| Alfred Ely|
| Judson W. Sherman|
Burt Van Horn
| July 17, 1826
Warsaw, New York, U.S. (1826-07-17) |
April 29, 1895, New York City, New York, United States
George W. Patterson, William Patterson
Augustus Frank Wikipedia
Augustus Frank (July 17, 1826 – April 29, 1895) was an American merchant, railroad executive, banker and politician. He served as a United States Representative from the U.S. state of New York during the American Civil War.
Frank was born in Warsaw, Wyoming County, the son of Augustus and Jane (Patterson) Frank. He attended the common schools and engaged in mercantile pursuits.
In 1856, he was a delegate to the Republican National Convention. He was elected and served three terms as a Republican Congressman from New York, serving from March 4, 1859, to March 3, 1865, in the 36th, 37th, and 38th Congresses. He was not a candidate for renomination in 1864. He was instrumental in the passage of the Thirteenth Amendment which abolished slavery.
After his final term in Congress, Frank became the director of the Wyoming County National Bank in 1865. In 1867 and 1868, he was a member of the New York constitutional convention. From 1870 to 1872, Frank was one of the managers of the Buffalo State Asylum for the Insane in Buffalo, New York. He organized the Bank of Warsaw in 1871 and served as its president until his death in 1895.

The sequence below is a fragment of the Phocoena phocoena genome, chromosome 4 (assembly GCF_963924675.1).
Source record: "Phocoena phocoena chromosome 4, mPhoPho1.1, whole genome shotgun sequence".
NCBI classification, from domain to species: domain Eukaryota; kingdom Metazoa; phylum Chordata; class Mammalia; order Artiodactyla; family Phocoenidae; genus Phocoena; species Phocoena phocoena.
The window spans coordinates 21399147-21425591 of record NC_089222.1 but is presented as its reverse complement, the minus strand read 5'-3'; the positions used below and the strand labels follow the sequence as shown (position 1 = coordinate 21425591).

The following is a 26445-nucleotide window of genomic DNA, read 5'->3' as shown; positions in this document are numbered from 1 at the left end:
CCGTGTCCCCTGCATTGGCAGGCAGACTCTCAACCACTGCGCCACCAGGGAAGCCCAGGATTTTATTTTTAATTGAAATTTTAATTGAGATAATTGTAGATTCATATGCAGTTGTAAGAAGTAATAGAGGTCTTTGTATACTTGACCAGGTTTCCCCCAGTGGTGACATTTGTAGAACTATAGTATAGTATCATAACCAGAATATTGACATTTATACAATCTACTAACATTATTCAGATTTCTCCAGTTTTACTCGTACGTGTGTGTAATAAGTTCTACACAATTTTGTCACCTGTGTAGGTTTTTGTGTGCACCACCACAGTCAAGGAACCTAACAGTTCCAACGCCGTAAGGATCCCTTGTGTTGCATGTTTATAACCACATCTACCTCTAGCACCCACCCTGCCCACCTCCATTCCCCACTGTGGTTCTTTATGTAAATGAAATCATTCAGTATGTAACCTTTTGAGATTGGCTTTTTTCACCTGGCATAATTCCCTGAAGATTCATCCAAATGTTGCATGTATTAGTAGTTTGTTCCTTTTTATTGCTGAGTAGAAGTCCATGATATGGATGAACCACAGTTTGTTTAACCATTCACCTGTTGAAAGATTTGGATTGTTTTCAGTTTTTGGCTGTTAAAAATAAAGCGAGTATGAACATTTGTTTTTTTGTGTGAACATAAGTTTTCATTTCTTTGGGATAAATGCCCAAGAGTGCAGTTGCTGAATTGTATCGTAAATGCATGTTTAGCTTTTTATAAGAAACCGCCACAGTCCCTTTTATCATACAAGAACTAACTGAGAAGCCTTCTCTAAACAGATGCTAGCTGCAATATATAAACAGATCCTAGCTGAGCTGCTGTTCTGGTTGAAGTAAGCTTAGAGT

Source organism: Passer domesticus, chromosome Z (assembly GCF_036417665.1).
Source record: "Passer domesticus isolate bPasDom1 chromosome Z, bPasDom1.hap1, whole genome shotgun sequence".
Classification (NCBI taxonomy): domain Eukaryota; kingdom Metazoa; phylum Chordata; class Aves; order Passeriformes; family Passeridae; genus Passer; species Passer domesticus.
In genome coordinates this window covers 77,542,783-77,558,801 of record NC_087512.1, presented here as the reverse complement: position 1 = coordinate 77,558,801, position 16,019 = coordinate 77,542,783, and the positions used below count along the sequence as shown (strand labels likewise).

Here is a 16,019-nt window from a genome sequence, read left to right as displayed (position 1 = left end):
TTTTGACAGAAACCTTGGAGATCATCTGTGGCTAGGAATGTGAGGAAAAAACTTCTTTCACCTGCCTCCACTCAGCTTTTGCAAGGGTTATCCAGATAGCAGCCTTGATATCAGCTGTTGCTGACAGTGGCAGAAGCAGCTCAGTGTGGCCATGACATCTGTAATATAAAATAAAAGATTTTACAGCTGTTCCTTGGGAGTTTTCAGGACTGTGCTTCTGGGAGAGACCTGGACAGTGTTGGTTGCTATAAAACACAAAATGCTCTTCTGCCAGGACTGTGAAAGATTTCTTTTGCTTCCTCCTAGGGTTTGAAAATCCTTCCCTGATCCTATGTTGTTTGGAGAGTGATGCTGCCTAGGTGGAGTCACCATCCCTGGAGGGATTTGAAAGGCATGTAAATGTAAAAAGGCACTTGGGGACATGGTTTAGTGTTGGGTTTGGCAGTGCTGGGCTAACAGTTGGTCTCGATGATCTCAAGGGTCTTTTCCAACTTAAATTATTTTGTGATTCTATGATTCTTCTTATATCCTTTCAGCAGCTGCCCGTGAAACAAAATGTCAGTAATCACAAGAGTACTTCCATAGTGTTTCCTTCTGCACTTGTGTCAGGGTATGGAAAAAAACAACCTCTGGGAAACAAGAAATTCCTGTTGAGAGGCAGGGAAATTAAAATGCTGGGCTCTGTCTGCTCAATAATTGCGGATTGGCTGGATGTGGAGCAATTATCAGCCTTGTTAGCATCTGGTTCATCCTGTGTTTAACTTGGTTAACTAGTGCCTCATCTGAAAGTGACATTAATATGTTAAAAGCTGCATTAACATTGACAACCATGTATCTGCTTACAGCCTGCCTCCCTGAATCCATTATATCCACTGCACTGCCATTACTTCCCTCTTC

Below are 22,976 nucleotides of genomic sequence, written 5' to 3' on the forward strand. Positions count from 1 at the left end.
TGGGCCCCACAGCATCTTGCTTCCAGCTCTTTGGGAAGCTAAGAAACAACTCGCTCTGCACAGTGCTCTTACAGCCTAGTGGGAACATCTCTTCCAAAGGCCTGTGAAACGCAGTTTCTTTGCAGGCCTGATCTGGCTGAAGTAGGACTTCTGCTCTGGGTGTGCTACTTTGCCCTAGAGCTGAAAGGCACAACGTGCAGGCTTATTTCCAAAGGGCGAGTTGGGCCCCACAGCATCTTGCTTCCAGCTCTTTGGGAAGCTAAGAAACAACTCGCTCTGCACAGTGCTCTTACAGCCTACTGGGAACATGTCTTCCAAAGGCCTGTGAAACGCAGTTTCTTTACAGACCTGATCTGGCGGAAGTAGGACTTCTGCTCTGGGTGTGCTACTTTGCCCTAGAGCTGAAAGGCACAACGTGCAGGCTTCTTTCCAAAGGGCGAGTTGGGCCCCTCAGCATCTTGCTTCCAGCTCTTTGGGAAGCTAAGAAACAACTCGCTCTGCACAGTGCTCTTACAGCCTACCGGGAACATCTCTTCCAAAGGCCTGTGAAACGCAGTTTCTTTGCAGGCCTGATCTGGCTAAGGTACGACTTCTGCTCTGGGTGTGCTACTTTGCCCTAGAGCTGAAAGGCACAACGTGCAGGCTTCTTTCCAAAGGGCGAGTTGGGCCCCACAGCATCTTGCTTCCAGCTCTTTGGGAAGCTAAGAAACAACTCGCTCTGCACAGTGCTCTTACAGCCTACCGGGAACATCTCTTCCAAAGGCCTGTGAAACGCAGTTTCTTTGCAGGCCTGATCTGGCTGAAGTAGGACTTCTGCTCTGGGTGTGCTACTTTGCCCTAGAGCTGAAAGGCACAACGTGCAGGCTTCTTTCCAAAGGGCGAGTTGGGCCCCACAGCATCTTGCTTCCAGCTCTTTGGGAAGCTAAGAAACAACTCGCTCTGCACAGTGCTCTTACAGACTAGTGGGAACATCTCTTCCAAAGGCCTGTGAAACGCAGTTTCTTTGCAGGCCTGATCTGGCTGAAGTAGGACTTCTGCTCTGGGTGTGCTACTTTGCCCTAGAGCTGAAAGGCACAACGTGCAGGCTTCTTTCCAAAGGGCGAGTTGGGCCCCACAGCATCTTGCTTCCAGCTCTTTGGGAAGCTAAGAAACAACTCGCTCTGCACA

Frank was the director and vice president of the Buffalo and New York City Railroad Company in 1887-1893, and was also director of the Rochester Trust and Safe Deposit Company. In 1894, he was a delegate at large to the State constitutional convention. Frank was State commissioner for the preservation of public parks and was a member of the board of directors of the Buffalo, Rochester and Pittsburgh Railroad.
He died in New York City on April 29, 1895, and is interred in Warsaw Cemetery in Warsaw, New York.
In 1867, Frank married Agnes McNair. The couple had two children, William Augustus and Mary Louise Frank. Their son died in infancy.
Frank was the nephew of two other U.S. Representatives, William Patterson and George Washington Patterson.